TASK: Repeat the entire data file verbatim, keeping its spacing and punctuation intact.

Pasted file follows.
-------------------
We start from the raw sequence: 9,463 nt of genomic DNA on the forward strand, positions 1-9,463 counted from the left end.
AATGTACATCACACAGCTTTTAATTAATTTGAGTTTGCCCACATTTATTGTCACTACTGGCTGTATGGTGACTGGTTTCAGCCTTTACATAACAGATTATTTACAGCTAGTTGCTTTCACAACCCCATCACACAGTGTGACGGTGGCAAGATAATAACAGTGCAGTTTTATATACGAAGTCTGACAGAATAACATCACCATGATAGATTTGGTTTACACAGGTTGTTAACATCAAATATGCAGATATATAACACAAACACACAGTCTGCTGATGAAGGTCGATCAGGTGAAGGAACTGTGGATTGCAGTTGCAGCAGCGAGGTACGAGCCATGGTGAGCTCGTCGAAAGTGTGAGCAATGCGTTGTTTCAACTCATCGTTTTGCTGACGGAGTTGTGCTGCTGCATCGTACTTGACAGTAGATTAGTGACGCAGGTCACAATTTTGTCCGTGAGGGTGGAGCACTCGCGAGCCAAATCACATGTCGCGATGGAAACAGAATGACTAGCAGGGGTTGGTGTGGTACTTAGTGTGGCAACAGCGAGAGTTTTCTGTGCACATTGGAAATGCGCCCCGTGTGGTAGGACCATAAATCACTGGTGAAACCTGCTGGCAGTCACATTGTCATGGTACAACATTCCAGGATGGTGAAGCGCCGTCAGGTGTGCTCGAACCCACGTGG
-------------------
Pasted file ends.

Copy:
We start from the raw sequence: 9,463 nt of genomic DNA on the forward strand, positions 1-9,463 counted from the left end.
AATGTACATCACACAGCTTTTAATTAATTTGAGTTTGCCCACATTTATTGTCACTACTGGCTGTATGGTGACTGGTTTCAGCCTTTACATAACAGATTATTTACAGCTAGTTGCTTTCACAACCCCATCACACAGTGTGACGGTGGCAAGATAATAACAGTGCAGTTTTATATACGAAGTCTGACAGAATAACATCACCATGATAGATTTGGTTTACACAGGTTGTTAACATCAAATATGCAGATATATAACACAAACACACAGTCTGCTGATGAAGGTCGATCAGGTGAAGGAACTGTGGATTGCAGTTGCAGCAGCGAGGTACGAGCCATGGTGAGCTCGTCGAAAGTGTGAGCAATGCGTTGTTTCAACTCATCGTTTTGCTGACGGAGTTGTGCTGCTGCATCGTACTTGACAGTAGATTAGTGACGCAGGTCACAATTTTGTCCGTGAGGGTGGAGCACTCGCGAGCCAAATCACATGTCGCGATGGAAACAGAATGACTAGCAGGGGTTGGTGTGGTACTTAGTGTGGCAACAGCGAGAGTTTTCTGTGCACATTGGAAATGCGCCCCGTGTGGTAGGACCATAAATCACTGGTGAAACCTGCTGGCAGTCACATTGTCATGGTACAACATTCCAGGATGGTGAAGCGCCGTCAGGTGTGCTCGAACCCACGTGG